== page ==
You were really unlucky to blank but this is about the worst time of year. Try night fishing over a low tide next time.

I did join the D.A.A, a fiver well spent, was able to park right next to the shingle. Thanks to everyone on here for the advice in the past few weeks, i'm looking forward to a return trip very soon.

Cheers
 

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Discussion Starter #6
That's a shame Harvoir, but it sounds purely down to the weeather to me. I went down to Admiralty Pier (Dover) on Friday night in similar winds. Waves eventually crashing over the pier, sea like a scene from A Perfect Storm! The 7oz spiked weights perfectly useless, being pushed back to the pier wall about 5 seconds after being cast out. It was futile staying around. One chap caught a doggie tho - the only fish man, or is it mad enough, to stay shallow!

Actually, one more question. Why do people fish so far from the waters edge in dungeness?
 

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Actually, one more question. Why do people fish so far from the waters edge in dungeness?
Because Dungeness is such a steep beach, it helps to keep your line out of the breakers. it also stops you needing to move every 5 minutes when the tide is pushing.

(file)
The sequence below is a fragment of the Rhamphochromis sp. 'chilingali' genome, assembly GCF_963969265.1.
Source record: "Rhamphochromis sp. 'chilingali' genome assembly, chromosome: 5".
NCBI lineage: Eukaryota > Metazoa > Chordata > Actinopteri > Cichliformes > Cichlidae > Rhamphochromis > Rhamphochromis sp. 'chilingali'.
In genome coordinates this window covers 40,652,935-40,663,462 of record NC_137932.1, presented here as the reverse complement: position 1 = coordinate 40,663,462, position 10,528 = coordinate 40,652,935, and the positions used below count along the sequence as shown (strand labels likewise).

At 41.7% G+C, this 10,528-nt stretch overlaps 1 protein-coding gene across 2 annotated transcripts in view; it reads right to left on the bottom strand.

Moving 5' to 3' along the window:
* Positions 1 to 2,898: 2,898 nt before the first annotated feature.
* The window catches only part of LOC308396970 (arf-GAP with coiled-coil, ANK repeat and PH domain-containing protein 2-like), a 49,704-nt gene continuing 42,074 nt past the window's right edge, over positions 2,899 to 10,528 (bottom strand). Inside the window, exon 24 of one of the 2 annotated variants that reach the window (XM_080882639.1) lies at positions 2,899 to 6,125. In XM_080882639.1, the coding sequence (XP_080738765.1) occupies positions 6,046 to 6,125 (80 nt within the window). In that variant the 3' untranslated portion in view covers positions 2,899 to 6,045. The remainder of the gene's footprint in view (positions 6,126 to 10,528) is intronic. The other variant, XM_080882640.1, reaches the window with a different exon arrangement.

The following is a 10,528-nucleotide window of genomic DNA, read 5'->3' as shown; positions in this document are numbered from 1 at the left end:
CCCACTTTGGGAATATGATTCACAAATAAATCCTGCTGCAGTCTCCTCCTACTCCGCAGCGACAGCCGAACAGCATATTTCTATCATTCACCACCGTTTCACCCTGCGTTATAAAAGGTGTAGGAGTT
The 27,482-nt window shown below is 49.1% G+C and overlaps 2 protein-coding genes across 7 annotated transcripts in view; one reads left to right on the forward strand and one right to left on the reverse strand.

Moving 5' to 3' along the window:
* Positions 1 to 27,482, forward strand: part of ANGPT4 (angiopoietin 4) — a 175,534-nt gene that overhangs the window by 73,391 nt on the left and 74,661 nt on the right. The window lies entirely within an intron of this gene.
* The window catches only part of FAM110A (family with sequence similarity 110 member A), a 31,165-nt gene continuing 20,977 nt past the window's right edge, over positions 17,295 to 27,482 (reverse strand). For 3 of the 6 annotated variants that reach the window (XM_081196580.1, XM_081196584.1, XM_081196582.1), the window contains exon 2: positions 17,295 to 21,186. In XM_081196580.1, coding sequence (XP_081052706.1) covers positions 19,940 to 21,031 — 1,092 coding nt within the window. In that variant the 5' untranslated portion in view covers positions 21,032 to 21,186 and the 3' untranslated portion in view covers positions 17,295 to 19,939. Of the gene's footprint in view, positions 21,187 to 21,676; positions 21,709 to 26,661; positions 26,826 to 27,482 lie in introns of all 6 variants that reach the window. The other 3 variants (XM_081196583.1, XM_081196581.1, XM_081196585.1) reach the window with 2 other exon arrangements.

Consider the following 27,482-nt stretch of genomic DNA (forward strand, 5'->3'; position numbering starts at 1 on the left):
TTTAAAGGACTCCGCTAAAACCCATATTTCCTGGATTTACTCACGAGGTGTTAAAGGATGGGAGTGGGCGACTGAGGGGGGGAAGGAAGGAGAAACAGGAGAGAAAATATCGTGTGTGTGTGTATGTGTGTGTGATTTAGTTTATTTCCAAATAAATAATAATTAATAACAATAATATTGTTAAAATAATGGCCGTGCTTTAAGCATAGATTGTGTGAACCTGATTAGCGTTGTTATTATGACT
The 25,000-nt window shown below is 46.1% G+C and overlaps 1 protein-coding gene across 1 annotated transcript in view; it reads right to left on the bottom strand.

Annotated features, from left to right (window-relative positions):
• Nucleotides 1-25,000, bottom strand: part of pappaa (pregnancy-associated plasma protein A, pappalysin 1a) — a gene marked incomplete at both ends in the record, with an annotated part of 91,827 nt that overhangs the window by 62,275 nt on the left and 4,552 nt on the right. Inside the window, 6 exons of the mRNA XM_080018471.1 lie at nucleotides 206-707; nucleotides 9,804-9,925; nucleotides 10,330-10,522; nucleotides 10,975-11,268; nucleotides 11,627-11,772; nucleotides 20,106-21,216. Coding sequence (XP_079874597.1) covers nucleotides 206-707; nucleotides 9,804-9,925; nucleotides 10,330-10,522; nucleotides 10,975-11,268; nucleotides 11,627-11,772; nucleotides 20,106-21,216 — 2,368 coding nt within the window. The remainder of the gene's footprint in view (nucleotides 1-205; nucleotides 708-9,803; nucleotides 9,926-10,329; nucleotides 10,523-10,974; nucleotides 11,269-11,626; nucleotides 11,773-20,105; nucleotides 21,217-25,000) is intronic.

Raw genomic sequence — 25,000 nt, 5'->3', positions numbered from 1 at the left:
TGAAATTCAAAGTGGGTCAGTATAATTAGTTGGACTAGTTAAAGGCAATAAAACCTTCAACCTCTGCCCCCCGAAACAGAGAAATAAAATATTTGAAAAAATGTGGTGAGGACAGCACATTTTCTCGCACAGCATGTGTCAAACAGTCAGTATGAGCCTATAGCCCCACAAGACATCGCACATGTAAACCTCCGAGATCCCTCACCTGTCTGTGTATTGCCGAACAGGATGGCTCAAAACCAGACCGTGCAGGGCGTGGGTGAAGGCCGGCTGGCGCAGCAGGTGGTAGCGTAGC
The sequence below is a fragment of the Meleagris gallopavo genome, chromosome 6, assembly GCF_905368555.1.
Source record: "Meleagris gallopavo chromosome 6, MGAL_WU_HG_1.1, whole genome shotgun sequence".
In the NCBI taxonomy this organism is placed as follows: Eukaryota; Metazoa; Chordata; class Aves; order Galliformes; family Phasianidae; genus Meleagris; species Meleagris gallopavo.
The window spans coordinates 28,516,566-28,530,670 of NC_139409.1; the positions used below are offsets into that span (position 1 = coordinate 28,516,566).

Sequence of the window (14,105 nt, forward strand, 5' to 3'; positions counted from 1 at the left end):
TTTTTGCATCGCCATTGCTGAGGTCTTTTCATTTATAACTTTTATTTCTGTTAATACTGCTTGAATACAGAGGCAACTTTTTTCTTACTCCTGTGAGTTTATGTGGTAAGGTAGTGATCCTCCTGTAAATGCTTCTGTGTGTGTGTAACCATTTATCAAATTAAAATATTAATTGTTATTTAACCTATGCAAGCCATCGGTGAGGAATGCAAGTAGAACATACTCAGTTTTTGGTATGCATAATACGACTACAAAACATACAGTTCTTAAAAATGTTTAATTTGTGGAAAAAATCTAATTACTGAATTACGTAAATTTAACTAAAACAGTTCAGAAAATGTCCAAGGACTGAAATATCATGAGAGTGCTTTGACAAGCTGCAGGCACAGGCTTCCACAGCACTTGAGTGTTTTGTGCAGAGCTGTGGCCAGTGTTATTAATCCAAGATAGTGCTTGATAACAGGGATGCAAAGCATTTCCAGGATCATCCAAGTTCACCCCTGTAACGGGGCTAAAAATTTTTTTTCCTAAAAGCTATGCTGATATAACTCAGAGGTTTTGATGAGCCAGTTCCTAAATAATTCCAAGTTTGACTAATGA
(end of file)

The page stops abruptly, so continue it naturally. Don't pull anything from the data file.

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How far out at Dungie does the shingle stop and the mud begins?
 

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It depends on where you are but at the point there is about 25-26 meters of water at 100meters from the low tide mark and the beach slopes down to this depth where the sea bed is fine sand, clay and mud. Its difficult to say where the shingle stops and the clay begins but it is somewhere up this slope which is at its steepest at the point. My best guess is that it is some tens of meters below the low water mark. To get a true appreciation of the gradients and depths involved take a look at a nautical chart for the area.
 

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Hi guys,

Know exactly what you mean it is a very unique place to fish. I have had the luck of being able to fish there three times in the last weekor so too and hope to have a return visit in the very near future as had thouroughly enjoyable time.